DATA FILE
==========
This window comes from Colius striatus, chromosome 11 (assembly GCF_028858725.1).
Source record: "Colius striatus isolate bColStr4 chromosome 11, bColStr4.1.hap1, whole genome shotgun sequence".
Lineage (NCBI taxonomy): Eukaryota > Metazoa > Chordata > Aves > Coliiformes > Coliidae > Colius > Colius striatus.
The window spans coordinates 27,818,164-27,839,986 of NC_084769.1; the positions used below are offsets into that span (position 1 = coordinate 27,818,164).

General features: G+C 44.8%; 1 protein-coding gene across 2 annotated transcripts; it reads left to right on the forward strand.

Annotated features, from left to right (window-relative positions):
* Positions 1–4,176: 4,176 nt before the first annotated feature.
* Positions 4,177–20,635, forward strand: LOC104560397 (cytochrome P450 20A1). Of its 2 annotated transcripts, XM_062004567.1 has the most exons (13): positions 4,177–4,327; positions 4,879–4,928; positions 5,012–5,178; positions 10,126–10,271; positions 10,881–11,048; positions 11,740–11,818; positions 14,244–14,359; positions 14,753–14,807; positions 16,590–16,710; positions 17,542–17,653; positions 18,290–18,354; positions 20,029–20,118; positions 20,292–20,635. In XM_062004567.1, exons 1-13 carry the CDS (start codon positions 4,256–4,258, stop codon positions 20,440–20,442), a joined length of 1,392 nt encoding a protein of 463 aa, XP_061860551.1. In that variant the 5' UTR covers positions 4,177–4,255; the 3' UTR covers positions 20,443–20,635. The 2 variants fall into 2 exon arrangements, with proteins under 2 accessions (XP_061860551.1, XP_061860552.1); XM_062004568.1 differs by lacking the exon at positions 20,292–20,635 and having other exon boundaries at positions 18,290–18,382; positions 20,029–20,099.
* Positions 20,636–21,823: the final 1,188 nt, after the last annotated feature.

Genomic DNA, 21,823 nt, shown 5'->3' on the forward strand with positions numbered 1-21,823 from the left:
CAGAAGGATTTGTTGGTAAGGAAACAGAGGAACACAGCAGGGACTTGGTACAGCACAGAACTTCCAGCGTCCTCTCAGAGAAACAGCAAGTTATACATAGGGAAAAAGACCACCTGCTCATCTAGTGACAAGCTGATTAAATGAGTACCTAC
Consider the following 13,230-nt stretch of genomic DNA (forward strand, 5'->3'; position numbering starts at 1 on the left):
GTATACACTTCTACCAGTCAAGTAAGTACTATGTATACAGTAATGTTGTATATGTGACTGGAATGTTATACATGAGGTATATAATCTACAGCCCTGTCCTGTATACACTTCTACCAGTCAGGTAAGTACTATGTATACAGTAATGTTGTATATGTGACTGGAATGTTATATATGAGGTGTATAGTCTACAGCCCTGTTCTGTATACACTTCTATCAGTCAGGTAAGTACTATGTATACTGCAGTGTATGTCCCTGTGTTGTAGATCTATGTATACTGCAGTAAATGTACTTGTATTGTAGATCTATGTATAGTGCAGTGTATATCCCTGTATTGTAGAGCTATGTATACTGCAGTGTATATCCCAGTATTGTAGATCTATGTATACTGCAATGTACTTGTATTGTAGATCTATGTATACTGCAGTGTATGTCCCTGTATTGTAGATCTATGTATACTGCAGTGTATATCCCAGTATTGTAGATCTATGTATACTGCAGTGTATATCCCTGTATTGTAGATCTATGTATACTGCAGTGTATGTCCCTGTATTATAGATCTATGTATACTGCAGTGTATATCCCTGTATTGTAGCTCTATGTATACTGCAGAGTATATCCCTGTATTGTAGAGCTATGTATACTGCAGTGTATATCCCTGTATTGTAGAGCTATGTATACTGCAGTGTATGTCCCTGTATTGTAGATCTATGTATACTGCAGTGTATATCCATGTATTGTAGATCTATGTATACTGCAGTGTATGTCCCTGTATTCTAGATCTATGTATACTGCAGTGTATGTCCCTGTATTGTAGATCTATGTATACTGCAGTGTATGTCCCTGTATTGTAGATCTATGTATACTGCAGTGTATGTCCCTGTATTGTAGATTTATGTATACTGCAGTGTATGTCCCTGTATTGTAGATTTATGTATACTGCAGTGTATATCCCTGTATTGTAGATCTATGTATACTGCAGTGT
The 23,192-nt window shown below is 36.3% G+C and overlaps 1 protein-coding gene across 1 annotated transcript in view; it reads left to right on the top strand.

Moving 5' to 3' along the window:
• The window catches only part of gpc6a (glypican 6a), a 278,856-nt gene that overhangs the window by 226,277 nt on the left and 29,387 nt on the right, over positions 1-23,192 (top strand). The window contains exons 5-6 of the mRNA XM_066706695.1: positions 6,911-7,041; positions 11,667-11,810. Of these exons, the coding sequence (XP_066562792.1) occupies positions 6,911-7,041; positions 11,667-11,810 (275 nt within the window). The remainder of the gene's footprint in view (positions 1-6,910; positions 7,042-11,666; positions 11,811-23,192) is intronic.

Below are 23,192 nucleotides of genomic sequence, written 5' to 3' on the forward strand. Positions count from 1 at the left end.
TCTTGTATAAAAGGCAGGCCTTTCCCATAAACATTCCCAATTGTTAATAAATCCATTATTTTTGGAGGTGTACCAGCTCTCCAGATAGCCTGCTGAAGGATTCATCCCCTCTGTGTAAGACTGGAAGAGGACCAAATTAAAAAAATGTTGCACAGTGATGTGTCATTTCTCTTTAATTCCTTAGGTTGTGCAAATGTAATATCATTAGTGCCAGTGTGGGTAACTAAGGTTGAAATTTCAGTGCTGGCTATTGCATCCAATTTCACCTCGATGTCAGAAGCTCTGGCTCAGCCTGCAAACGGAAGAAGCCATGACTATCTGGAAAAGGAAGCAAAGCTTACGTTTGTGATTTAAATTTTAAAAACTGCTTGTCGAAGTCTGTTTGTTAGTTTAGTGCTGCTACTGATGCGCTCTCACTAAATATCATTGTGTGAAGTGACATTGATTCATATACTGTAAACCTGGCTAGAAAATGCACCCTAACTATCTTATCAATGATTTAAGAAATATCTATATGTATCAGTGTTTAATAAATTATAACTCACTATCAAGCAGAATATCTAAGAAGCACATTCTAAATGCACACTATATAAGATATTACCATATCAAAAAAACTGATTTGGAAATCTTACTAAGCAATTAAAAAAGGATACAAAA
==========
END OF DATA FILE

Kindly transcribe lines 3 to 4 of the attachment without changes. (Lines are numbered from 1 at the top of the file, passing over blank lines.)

Lineage (NCBI taxonomy): Eukaryota > Metazoa > Chordata > Aves > Coliiformes > Coliidae > Colius > Colius striatus.
The window spans coordinates 27,818,164-27,839,986 of NC_084769.1; the positions used below are offsets into that span (position 1 = coordinate 27,818,164).